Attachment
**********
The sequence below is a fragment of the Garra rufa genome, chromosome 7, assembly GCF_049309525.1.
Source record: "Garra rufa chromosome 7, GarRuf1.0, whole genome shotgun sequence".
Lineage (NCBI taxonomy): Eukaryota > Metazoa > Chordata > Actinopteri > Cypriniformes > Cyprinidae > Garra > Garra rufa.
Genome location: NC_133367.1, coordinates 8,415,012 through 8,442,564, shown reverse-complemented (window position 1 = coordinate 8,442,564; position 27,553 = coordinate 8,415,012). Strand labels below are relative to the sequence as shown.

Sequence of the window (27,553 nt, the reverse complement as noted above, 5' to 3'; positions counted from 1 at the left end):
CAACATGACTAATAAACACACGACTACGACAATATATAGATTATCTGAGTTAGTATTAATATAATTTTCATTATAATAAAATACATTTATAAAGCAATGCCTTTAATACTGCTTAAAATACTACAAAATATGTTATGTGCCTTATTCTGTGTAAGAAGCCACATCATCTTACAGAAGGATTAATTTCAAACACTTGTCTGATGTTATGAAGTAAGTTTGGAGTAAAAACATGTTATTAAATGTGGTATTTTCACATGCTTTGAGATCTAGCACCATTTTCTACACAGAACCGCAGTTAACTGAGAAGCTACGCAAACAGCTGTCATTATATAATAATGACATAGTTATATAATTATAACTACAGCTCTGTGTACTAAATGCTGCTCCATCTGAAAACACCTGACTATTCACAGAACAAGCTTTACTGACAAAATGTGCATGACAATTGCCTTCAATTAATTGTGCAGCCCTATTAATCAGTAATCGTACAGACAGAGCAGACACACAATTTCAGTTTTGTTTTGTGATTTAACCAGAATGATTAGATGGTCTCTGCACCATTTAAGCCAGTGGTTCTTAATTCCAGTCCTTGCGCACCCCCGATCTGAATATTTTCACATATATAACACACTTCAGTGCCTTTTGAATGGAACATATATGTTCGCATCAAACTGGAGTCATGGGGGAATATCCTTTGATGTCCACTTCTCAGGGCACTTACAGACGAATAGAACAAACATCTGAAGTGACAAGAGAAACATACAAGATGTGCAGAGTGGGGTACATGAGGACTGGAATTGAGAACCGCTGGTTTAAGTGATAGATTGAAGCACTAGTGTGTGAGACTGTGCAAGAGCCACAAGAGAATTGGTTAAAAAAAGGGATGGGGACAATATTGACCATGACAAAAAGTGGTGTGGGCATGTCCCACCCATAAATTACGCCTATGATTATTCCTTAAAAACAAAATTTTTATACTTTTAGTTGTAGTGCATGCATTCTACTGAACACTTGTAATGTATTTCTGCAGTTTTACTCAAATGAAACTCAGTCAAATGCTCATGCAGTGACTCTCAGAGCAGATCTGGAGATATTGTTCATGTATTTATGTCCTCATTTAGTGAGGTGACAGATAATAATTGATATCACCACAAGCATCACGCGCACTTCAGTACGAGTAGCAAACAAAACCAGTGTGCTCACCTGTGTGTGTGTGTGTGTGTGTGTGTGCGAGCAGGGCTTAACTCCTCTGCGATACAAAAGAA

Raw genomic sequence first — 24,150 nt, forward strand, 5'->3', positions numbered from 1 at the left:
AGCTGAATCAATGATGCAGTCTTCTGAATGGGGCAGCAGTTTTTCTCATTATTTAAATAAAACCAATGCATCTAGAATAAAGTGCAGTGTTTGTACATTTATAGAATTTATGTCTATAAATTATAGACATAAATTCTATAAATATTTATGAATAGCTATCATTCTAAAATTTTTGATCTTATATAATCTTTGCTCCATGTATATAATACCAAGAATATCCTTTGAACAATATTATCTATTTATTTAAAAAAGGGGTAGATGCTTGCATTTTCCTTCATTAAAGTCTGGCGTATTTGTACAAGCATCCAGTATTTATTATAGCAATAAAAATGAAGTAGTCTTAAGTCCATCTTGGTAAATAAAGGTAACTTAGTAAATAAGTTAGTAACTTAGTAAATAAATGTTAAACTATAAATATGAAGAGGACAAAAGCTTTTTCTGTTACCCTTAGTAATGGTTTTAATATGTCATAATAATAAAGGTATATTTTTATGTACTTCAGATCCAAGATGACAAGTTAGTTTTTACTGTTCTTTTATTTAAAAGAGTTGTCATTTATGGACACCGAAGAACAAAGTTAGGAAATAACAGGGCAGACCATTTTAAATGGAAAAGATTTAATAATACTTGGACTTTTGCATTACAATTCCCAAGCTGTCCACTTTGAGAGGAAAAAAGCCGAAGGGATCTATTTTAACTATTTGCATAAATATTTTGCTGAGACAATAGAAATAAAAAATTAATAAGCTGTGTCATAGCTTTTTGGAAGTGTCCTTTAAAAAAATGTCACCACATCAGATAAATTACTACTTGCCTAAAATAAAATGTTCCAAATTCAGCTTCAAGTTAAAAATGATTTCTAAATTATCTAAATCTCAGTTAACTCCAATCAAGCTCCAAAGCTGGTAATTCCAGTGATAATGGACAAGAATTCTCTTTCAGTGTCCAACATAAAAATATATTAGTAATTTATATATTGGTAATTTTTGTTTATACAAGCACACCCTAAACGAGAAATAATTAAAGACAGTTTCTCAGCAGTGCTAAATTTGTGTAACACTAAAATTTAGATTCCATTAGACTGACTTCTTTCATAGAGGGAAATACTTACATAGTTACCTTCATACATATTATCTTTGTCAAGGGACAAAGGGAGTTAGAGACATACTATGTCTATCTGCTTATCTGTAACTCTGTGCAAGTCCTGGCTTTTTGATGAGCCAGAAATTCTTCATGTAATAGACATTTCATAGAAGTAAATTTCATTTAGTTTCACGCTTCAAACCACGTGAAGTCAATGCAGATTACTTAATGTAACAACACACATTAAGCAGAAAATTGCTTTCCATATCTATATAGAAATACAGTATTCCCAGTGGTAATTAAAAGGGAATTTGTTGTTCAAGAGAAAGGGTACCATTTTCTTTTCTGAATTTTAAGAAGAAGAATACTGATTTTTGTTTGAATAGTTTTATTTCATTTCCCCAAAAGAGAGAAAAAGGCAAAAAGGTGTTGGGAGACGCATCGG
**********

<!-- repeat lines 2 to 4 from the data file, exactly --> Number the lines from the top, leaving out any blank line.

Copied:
Source record: "Garra rufa chromosome 7, GarRuf1.0, whole genome shotgun sequence".
Lineage (NCBI taxonomy): Eukaryota > Metazoa > Chordata > Actinopteri > Cypriniformes > Cyprinidae > Garra > Garra rufa.
Genome location: NC_133367.1, coordinates 8,415,012 through 8,442,564, shown reverse-complemented (window position 1 = coordinate 8,442,564; position 27,553 = coordinate 8,415,012). Strand labels below are relative to the sequence as shown.